The Business Case for Sustainable Development Goals
In 2015, the United Nations proposed the Sustainable Development Goals (SDGs) for 2030, which the organization describes as “a new plan of action for people, planet and prosperity, with 17 SDGs and 169 associated targets at its core.” In the same year, the COP21 conference in Paris created a comprehensive and binding agreement to address climate change. In September 2016, the U.S. and China, the top two emitters of greenhouse gasses, agreed to ratify the Paris Agreement, which was recognized as a significant breakthrough addressing the challenges associated with climate change.
As both the SDGs and Paris Agreement explicitly recognize, addressing climate change will require long-term commitments from governments, NGOs and businesses worldwide. Both the United Nations’ SDGs and the Paris Agreement call for the integration of sustainability measures into business operations and government policies, as well as stakeholder involvement in the planning and implementation of sustainability measures. But what is the most effective way to secure business commitment? Is it up to outside groups, regulators or litigation to pressure companies to take action?
One opinion is that since businesses helped prepare the SDGs and the Paris Agreement, they are well suited, and even partially obligated, to make explicit societal commitments to achieving the goals enumerated. People who analyze businesses in the context of climate change rightly point out that companies stand to gain substantial benefits from sustainability, which leads to resource conservation, and, ultimately, greater profitability and business continuity. Moreover, a business that is committed to promoting sustainability will be more credible in the eyes of consumers.
However, the obstacle to getting more businesses on board with meaningful action on sustainability has been that it requires a shift in focus from short-term goals like quarterly shareholder returns to longer-term corporate responsibility objectives, which is a heavy lift. Company leaders are under enormous pressure to drive stock prices higher to generate ever-greater returns for investors. Their compensation — and indeed their continued role as company officers and board members — often depends on it, so naturally they have focused on meeting or beating revenue expectations above all else.
But there are encouraging signs that the short-term dynamic that drives business focus may be changing. Other stakeholders who have a direct revenue relationship with businesses are recognizing the risks inherent in climate change and reacting accordingly, elevating sustainability beyond a mere political or branding issue to a core operational consideration. Earlier this year, the president of the Reinsurance Association of America observed that, “our industry is science based: the actuarial sciences, and in this case the natural sciences.”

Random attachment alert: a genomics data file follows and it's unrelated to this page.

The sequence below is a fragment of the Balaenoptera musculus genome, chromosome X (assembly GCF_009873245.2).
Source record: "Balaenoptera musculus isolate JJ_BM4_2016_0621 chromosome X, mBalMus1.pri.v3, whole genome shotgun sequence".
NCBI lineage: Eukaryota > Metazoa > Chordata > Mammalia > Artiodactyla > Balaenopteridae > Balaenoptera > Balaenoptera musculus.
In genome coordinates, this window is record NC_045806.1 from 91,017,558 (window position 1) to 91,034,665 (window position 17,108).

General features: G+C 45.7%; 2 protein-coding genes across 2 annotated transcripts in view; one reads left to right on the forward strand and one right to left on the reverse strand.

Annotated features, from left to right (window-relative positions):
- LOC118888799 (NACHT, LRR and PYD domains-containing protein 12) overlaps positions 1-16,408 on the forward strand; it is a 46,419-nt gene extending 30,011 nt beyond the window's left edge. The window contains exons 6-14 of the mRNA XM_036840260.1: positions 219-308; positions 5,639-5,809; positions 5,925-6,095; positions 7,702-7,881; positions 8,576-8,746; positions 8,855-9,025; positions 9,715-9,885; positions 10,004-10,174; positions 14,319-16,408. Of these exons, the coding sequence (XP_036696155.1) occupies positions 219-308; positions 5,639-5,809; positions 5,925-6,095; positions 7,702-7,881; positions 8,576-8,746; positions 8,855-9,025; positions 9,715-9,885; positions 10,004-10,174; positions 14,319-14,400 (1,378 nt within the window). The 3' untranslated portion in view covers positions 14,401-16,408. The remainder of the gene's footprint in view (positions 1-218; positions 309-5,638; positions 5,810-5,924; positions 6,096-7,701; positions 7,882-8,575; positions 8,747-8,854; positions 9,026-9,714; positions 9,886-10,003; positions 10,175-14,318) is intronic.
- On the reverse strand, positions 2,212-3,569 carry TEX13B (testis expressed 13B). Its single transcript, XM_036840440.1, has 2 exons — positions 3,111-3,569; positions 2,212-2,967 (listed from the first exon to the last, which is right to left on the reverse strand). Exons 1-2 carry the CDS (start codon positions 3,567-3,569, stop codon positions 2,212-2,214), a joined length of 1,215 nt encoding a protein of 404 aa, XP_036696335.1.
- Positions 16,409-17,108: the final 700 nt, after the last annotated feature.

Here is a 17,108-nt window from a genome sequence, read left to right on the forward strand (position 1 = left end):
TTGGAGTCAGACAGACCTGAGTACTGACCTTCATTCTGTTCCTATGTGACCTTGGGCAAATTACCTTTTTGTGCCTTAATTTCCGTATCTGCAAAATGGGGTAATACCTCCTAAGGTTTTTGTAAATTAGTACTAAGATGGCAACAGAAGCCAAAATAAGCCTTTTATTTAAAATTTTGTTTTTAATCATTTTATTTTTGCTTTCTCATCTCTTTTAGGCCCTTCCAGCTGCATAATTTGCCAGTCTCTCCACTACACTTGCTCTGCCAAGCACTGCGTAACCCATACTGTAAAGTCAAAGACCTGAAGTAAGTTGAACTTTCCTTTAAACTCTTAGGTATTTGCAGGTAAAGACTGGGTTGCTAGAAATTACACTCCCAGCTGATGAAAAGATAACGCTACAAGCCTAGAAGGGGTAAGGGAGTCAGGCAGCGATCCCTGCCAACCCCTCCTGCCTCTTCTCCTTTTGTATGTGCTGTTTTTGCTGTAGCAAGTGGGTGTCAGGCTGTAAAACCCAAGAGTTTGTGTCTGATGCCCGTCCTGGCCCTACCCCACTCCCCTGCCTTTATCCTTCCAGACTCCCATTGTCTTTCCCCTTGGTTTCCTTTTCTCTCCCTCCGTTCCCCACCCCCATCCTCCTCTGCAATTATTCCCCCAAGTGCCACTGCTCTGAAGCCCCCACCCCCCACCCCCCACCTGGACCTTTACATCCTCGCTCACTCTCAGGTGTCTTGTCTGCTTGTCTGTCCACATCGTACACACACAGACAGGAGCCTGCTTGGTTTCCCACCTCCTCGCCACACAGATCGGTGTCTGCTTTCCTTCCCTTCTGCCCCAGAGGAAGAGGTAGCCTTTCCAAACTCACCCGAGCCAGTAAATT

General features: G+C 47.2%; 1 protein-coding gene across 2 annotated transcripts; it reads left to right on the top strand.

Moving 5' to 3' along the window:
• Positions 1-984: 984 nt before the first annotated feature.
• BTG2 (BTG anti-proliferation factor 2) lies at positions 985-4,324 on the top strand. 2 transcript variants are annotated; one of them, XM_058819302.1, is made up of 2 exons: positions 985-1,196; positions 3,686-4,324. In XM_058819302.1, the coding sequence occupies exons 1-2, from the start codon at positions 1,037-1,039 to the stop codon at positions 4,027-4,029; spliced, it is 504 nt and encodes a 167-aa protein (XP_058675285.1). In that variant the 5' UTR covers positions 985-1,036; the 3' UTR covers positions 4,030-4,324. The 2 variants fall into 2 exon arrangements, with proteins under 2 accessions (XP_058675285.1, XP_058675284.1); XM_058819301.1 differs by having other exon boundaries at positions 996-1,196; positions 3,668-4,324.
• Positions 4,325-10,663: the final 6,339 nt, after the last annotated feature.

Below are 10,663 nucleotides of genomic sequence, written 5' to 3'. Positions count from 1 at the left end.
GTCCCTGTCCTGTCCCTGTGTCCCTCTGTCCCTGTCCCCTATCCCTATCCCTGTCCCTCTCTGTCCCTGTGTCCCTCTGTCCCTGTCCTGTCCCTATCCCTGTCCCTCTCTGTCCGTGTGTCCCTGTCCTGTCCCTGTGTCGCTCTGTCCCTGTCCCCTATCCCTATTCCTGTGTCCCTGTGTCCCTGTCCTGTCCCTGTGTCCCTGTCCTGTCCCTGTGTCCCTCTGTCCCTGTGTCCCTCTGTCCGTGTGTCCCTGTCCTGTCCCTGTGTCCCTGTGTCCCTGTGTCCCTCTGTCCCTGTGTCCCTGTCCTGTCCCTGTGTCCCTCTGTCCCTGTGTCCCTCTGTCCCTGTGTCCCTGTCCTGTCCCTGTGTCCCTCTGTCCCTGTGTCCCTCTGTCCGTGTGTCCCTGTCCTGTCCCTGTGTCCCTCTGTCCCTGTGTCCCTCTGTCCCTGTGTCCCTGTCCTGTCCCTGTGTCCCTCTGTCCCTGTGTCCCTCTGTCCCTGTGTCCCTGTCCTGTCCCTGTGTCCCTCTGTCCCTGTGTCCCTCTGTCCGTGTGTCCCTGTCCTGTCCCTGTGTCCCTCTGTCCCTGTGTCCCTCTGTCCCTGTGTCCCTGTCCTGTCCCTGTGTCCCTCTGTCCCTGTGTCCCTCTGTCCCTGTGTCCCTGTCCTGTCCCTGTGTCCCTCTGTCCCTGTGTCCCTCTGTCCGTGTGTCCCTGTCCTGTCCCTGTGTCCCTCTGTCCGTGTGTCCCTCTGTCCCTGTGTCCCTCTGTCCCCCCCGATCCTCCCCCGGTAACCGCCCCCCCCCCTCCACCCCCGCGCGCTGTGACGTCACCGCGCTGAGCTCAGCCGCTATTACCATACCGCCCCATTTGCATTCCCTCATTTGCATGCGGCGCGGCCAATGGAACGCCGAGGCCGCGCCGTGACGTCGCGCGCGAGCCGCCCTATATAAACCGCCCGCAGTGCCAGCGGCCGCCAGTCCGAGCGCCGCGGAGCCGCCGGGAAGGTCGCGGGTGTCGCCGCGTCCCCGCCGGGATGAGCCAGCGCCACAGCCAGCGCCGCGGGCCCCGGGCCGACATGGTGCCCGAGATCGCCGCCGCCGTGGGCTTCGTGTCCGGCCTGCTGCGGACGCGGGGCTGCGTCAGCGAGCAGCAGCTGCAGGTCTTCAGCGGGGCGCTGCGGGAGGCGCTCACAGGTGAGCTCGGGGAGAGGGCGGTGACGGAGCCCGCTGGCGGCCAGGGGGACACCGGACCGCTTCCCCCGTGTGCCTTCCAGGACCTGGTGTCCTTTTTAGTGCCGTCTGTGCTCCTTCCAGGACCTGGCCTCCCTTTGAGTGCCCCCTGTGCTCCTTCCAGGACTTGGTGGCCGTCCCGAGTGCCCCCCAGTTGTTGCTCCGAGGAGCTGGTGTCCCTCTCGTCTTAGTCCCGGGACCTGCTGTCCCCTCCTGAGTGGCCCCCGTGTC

Insurers have to take sustainability into the overall risk calculation, and that means businesses do too. Science-based risk calculations and other sustainability-related facts are crucial to long-term business strategy and profitability across virtually every sector. For example, global companies that deal with water issues must plan around the scientific fact that approximately half the groundwater in South Asia is not potable. Shareholders are increasingly conversant in risks related to sustainability and are demanding meaningful programs that address sustainability issues and responsible investment options. Shareholder involvement is transforming a long-term objective into a short-term goal.
The bottom line is that litigation, consumer pressure and regulation alone won’t be sufficient to drive widespread adoption of truly transformative change to achieve sustainable development goals. Sustainability advocates can and should make their case, but ultimately, company actions will change when corporate officers take a long-term view on climate change issues. The good news is that groups like the Global CEO Alliance and others are doing just that. And as more companies are spurred to action by the business case made by insurers, investors and other stakeholders, sustainability will take its rightful place as a core business objective.
About Jim Donovan, CEO, ADEC Innovations
Jim is Co-founder, President, and Chief Executive Officer of ADEC Innovations. ADEC Innovations is an impact investing company with a portfolio of Environment, Social, and Governance solutions (ESG).
*This article was originally published in Eco News Network.